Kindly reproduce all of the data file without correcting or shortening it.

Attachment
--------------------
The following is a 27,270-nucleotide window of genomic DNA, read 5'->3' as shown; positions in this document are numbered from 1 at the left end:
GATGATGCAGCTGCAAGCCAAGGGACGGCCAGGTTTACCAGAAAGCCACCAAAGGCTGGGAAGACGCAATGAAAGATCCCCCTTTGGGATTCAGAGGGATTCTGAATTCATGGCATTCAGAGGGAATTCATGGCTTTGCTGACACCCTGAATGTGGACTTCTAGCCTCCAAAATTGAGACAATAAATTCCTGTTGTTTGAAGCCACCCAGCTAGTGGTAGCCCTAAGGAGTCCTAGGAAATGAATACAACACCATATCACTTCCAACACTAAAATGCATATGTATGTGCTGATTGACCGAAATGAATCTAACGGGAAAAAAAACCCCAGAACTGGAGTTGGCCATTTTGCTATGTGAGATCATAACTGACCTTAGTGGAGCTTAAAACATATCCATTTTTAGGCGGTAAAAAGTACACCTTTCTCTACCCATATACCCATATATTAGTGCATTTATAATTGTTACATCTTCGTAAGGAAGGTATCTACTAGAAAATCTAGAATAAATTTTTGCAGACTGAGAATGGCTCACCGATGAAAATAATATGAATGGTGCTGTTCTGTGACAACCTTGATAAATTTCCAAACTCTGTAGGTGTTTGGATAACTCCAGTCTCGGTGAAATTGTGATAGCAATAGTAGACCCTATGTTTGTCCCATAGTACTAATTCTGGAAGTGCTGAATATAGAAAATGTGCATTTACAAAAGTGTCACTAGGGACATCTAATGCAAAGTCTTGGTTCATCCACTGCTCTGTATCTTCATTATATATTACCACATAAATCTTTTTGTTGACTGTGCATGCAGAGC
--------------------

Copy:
The following is a 27,270-nucleotide window of genomic DNA, read 5'->3' as shown; positions in this document are numbered from 1 at the left end:
GATGATGCAGCTGCAAGCCAAGGGACGGCCAGGTTTACCAGAAAGCCACCAAAGGCTGGGAAGACGCAATGAAAGATCCCCCTTTGGGATTCAGAGGGATTCTGAATTCATGGCATTCAGAGGGAATTCATGGCTTTGCTGACACCCTGAATGTGGACTTCTAGCCTCCAAAATTGAGACAATAAATTCCTGTTGTTTGAAGCCACCCAGCTAGTGGTAGCCCTAAGGAGTCCTAGGAAATGAATACAACACCATATCACTTCCAACACTAAAATGCATATGTATGTGCTGATTGACCGAAATGAATCTAACGGGAAAAAAAACCCCAGAACTGGAGTTGGCCATTTTGCTATGTGAGATCATAACTGACCTTAGTGGAGCTTAAAACATATCCATTTTTAGGCGGTAAAAAGTACACCTTTCTCTACCCATATACCCATATATTAGTGCATTTATAATTGTTACATCTTCGTAAGGAAGGTATCTACTAGAAAATCTAGAATAAATTTTTGCAGACTGAGAATGGCTCACCGATGAAAATAATATGAATGGTGCTGTTCTGTGACAACCTTGATAAATTTCCAAACTCTGTAGGTGTTTGGATAACTCCAGTCTCGGTGAAATTGTGATAGCAATAGTAGACCCTATGTTTGTCCCATAGTACTAATTCTGGAAGTGCTGAATATAGAAAATGTGCATTTACAAAAGTGTCACTAGGGACATCTAATGCAAAGTCTTGGTTCATCCACTGCTCTGTATCTTCATTATATATTACCACATAAATCTTTTTGTTGACTGTGCATGCAGAGC